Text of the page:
Generally for infected ingrown nail a podiatrist will cut out the ingrown portion of the nail and may prescribe a topical or oral medication to treat the infection. If ingrown nail becomes a chronic problem, a podiatrist can perform a procedure called matrixectomy to permanently prevent ingrown nails. The corner of the nail that ingrows is removed along with the root (matrix) of that piece of nail being destroyed (to prevent recurrence) by use of chemicals, laser, or by other methods.

Chemical matrixectomy with phenol and alcohol application (a P&A procedure) is one of the most common surgical procedures podiatrists perform. After the surgery, the patient will have some wound drainage, redness, swelling and tenderness.

Post matrixectomy wounds are sometimes difficult to heal due to many complex issues, including:

  • Prolonged inflammation and pain due to chemical burn secondary to phenol use
  • Excessive wound drainage (exudation)
  • Redness & swelling (erythema & edema)
  • Narrow, channel-type wound formed, rendering it susceptible to infection
  • Poor blood circulation (ischemia)
  • Poor patient compliance with rigorous post operation wound care involving frequent soaking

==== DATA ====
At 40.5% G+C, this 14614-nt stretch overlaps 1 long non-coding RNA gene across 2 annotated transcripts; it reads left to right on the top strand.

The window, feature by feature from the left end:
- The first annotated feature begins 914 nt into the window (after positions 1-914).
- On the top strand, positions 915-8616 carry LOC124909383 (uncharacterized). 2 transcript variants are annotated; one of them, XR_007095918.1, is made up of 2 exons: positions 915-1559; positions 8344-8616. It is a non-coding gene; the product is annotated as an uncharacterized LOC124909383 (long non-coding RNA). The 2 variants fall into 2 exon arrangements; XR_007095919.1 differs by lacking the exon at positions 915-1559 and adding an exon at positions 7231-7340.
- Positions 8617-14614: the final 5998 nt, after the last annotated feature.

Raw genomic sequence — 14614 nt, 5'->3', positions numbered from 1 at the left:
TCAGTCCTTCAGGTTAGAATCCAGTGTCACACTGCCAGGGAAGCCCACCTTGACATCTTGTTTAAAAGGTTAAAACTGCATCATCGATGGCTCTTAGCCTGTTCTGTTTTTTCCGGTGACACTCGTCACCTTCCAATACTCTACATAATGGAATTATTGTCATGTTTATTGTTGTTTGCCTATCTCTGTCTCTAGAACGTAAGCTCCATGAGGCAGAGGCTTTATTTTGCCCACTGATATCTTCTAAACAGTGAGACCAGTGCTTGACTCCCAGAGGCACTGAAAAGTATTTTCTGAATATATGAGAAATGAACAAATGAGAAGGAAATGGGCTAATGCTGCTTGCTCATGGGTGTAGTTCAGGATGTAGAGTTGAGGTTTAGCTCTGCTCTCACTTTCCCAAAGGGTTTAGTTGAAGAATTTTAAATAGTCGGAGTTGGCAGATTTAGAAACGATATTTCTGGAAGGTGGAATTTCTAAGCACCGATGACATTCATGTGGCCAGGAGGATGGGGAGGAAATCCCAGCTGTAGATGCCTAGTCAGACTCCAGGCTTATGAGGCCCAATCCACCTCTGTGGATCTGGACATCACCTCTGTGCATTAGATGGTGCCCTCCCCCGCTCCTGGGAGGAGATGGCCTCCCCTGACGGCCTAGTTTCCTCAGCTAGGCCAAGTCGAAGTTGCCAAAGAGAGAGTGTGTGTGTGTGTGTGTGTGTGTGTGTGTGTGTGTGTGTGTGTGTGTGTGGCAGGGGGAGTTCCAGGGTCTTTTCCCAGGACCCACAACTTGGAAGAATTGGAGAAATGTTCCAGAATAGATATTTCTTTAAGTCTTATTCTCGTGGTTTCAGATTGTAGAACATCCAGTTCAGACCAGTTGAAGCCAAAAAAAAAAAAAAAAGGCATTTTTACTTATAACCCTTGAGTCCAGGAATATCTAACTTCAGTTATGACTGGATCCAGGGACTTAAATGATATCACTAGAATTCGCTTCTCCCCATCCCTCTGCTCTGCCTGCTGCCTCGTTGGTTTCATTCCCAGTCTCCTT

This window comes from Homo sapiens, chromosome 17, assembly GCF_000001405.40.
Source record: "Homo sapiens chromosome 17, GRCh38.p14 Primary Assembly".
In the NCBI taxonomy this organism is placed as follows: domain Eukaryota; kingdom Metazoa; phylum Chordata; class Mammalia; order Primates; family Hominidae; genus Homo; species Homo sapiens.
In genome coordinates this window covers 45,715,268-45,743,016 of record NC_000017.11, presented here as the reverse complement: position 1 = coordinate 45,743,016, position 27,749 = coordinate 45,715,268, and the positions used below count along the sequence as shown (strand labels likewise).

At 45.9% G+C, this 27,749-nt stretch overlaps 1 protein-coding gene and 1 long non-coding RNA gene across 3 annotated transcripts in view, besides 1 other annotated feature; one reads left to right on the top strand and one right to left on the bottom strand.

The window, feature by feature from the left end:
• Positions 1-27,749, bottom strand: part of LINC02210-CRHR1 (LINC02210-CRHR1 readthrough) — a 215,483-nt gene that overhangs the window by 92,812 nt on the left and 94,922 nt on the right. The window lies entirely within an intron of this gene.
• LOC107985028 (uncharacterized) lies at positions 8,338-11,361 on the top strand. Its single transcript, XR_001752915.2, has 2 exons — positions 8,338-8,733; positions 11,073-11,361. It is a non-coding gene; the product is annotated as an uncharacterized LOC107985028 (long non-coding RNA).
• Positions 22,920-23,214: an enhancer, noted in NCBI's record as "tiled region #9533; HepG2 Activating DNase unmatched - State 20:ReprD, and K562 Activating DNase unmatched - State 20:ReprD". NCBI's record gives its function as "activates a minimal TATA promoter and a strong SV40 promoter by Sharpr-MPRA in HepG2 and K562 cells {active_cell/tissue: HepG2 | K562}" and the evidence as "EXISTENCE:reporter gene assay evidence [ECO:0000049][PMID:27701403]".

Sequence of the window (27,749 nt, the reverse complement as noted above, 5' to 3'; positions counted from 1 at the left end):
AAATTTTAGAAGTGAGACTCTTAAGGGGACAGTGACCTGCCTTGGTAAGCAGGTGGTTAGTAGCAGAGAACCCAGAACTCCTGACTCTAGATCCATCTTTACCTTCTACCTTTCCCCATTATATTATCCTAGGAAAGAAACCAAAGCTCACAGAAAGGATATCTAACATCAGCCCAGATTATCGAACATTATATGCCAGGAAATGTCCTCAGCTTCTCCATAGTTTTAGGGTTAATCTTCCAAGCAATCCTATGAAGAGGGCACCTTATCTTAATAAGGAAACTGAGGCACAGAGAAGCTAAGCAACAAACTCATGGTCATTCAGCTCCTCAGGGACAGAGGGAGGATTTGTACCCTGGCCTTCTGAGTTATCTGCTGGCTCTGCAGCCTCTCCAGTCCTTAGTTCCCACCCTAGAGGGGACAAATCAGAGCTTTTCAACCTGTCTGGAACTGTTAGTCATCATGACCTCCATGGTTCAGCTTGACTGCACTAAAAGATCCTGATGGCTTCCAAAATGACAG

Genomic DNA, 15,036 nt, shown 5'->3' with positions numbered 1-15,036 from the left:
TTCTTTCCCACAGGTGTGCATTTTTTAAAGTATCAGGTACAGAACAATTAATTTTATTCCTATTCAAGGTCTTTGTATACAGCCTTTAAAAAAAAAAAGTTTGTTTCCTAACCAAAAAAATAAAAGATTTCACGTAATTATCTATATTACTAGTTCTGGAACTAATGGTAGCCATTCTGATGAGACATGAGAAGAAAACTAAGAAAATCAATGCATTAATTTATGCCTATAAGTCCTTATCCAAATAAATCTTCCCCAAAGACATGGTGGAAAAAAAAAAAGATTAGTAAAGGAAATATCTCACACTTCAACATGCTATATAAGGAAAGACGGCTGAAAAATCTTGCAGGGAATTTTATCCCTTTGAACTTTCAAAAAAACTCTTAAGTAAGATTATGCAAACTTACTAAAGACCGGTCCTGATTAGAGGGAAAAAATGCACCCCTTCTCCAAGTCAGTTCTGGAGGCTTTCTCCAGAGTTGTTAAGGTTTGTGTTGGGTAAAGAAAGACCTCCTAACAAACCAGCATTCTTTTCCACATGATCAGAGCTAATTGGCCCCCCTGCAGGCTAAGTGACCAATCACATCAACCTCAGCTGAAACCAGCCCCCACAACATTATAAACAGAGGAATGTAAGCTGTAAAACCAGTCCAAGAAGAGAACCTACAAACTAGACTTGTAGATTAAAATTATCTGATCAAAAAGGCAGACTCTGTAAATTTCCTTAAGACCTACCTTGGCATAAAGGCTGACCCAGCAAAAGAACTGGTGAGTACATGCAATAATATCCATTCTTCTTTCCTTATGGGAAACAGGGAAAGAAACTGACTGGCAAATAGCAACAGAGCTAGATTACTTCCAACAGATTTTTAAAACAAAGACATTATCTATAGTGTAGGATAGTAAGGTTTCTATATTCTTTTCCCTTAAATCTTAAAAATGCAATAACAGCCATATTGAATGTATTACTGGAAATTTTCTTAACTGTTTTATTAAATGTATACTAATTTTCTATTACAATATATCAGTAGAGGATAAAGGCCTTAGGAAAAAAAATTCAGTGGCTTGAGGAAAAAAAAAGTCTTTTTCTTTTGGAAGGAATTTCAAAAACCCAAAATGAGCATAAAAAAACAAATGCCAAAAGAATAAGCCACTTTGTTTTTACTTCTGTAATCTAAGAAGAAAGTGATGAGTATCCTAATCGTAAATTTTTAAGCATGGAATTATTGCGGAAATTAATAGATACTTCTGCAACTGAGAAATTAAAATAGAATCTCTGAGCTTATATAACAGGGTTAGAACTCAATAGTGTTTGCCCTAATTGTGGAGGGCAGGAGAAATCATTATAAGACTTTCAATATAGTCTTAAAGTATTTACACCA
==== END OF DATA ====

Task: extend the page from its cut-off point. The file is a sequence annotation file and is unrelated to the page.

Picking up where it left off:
• Sensitivity to commonly used antibiotic ointments

Facing these complex issues and to improve the speed and quality of healing post matrixectomy wounds, under the guidance of a podiatrist one may consider using a multi-functional topical therapy with these features:

  • Including ingredients with broad-spectrum anti-microbial properties to protect wound bed from infection and to inhibit formation and growth of bacterial biofilms without harming nascent, delicate regenerating tissue;
  • Employing naturally anti-inflammatory and analgesic ingredients to suppress prolonged inflammation and pain;
  • Combination with ingredients that promote microcirculation of the low extremities to allow fast drainage and tissue regeneration;
  • Ability to absorb wound fluid (exudate) to reduce maceration, and yet maintain a physiologically moist wound healing environment;
  • Allowing painless, less frequent and easy dressing change;
  • Healing wounds fast and effectively with maximum restoration of skin function and minimal scarring.

As such, post matrixectomy wound care can be much easier and more convenient by avoiding frequent soaking, resulting in better patient compliance. In addition, those who are allergic to common antibiotic ointments such as Polysporin may find such an alternative therapy ideal for achieving optimal healing.


Please be advised that the information presented above is not to be used as a substitute for medical advice, diagnosis or treatment of any disease. Statements made about products have not been evaluated by the Food and Drug Administration. Viewers should not rely solely on the information provided on this web site for their own health problems, and are advised to consult with their physicians or other healthcare providers.